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Transformers: Dark of the Moon (2011)

Rating: 4/10

Running Time: 157 minutes

US Certificate: PG-13 UK Certificate: 12A

The post-mortem of Transformers: Revenge of the Fallen was almost unanimous as even its star Shia LaBeouf couldn’t comprehend how poor and incomprehensible it was. Transformers: Dark of the Moon does not promise much with a title that barely makes sense but has the Transformers franchise matured? Has Michael Bay finally figured out how to make a decent film or will The Rock continue to stand out as a beacon of hope in a vast ocean of oversized, overhyped rubbish?

The third of the series see a race against time between the Autobots (good guys) and Decepticons (bad guys) as a Cybertronian spacecraft is spotted on the dark side of the moon. Sam Witwicky (LaBeouf) and his inconceivably hot girlfriend Carly (Huntington-Whiteley) stumbled into a Decepticon plot to destroy Earth.

After a meandering scene-setting that never grabs the attention, two thirds of the way in the action just goes apocalyptic. In the ensuing mess it’s impossible to tell which soulless Autobot is killing which soulless Decepticon, if Shia Labeouf has just randomly died and who can shout the loudest. Bay has managed to assemble a disturbingly good cast and seem s to have raided the Coen Brothers phone book Turturro, McDormand and Malkovich all make an appearance here but obviously, the acting takes a backseat to incessant sense-destroying action.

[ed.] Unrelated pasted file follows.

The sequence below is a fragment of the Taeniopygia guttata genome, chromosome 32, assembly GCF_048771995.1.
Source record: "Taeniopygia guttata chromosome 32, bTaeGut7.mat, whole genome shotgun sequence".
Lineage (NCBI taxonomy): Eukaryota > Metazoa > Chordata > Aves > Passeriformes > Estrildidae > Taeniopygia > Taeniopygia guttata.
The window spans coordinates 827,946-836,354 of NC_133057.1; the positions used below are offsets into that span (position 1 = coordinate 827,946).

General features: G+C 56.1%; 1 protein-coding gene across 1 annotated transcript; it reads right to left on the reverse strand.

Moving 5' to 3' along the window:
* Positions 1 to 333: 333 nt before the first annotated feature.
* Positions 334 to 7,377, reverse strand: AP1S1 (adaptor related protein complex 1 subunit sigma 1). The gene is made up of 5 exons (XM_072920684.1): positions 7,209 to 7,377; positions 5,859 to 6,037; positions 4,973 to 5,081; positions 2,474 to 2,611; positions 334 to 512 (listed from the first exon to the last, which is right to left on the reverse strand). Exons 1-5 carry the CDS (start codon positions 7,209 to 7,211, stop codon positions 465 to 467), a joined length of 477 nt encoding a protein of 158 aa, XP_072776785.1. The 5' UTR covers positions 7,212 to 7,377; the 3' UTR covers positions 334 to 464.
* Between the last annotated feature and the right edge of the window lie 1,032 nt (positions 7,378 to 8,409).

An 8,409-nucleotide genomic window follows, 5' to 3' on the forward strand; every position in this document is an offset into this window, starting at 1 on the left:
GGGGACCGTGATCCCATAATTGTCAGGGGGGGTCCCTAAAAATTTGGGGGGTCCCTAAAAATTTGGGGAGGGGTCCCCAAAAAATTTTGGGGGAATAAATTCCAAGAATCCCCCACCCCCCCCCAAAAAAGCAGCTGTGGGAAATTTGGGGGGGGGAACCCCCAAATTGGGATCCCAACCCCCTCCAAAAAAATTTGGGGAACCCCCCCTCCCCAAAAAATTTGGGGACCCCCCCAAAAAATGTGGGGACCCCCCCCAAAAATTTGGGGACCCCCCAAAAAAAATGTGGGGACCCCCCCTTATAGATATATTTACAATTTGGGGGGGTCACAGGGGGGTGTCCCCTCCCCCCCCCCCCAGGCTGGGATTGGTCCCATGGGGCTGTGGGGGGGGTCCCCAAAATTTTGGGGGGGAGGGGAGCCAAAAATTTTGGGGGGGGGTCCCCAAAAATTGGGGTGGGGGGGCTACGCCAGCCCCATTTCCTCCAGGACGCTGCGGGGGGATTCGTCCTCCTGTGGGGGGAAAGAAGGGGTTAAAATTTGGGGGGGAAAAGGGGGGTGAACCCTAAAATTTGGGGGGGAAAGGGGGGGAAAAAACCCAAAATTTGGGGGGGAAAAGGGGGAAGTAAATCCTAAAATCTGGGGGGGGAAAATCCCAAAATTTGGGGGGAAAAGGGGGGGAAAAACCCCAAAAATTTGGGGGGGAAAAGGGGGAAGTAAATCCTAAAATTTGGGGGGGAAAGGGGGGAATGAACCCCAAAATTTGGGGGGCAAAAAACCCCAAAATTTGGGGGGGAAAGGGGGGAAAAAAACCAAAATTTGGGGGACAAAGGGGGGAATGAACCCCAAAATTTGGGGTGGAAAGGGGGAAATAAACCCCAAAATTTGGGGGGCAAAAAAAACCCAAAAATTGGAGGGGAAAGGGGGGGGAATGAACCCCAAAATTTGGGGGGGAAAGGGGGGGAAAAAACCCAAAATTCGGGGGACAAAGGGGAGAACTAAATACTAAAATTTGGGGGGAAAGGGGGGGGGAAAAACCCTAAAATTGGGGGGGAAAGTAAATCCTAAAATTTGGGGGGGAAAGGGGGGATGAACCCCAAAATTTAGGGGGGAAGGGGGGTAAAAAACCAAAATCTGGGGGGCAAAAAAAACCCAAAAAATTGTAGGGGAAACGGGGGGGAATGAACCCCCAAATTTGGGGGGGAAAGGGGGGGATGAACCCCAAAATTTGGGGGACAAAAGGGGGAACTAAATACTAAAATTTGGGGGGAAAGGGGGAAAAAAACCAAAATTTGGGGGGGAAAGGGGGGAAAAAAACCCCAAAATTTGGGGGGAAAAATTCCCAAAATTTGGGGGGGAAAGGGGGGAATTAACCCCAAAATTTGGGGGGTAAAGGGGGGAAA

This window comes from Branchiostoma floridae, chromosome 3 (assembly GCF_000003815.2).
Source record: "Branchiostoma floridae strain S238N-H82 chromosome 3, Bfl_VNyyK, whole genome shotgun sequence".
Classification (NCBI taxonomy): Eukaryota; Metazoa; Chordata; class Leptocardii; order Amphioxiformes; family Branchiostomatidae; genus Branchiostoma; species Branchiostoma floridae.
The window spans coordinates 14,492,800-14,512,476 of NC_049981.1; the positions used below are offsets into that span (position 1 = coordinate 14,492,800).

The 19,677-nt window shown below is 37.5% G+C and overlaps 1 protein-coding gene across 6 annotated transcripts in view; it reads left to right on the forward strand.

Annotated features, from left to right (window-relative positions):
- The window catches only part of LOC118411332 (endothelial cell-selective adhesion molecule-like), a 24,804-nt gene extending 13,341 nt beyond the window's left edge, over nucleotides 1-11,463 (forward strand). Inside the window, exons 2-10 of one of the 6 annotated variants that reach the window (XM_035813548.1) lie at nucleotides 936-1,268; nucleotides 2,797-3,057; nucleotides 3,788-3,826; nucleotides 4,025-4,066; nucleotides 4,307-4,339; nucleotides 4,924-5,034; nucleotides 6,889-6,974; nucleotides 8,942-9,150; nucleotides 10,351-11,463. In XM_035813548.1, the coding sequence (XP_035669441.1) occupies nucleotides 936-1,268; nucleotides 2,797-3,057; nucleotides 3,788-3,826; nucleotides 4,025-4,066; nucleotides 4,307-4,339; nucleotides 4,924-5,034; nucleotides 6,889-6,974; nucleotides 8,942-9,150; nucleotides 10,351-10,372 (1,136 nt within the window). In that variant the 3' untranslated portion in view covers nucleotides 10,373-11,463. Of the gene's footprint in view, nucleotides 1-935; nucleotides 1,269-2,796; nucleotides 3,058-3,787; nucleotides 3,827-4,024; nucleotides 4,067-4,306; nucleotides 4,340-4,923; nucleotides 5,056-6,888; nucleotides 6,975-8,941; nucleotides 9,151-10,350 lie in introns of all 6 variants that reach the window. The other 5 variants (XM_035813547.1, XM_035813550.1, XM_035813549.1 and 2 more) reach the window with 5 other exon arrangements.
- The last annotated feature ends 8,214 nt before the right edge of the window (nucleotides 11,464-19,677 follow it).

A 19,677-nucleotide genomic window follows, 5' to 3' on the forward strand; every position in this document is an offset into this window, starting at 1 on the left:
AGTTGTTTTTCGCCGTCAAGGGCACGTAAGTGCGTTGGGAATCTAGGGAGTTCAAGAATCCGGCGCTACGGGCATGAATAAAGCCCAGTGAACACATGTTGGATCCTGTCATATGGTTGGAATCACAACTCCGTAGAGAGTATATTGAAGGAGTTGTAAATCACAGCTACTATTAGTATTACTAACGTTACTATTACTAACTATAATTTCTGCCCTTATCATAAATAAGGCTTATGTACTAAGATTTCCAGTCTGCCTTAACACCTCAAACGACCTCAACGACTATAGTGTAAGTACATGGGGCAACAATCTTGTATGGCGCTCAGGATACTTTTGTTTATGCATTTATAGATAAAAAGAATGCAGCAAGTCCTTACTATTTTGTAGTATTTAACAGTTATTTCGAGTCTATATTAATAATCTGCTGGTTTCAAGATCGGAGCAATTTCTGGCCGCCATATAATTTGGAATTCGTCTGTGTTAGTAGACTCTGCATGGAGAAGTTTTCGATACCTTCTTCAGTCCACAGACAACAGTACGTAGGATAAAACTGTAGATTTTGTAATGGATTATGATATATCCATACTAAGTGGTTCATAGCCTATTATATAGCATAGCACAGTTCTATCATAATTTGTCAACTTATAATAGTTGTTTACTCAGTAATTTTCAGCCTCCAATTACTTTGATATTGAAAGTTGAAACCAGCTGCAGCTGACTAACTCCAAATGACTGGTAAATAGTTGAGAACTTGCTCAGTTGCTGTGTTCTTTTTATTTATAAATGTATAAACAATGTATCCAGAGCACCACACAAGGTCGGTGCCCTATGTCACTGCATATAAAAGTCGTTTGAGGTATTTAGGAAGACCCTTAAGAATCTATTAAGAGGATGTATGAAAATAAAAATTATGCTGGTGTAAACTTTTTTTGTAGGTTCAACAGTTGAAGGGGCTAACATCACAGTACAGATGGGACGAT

Positives can be found in some of the amusing slapstick, chiefly from Tudyk as a camp German, and when the action in the first third is sporadic and not constant it looks spectacular and greatly impresses. Overall, the third instalment makes a little more sense than its predecessor but is still a big uninteresting mess of special effects and action set pieces.

It's Got: Some funny slapstick, constant ear-splitting action, a surprisingly good cast for a threequel

It Needs: For a leopard to change its spots, for that to be it for the franchise now


No surprises here as Michael Bay produces yet another soul-destroying special effects mess to render its quality cast rather redundant.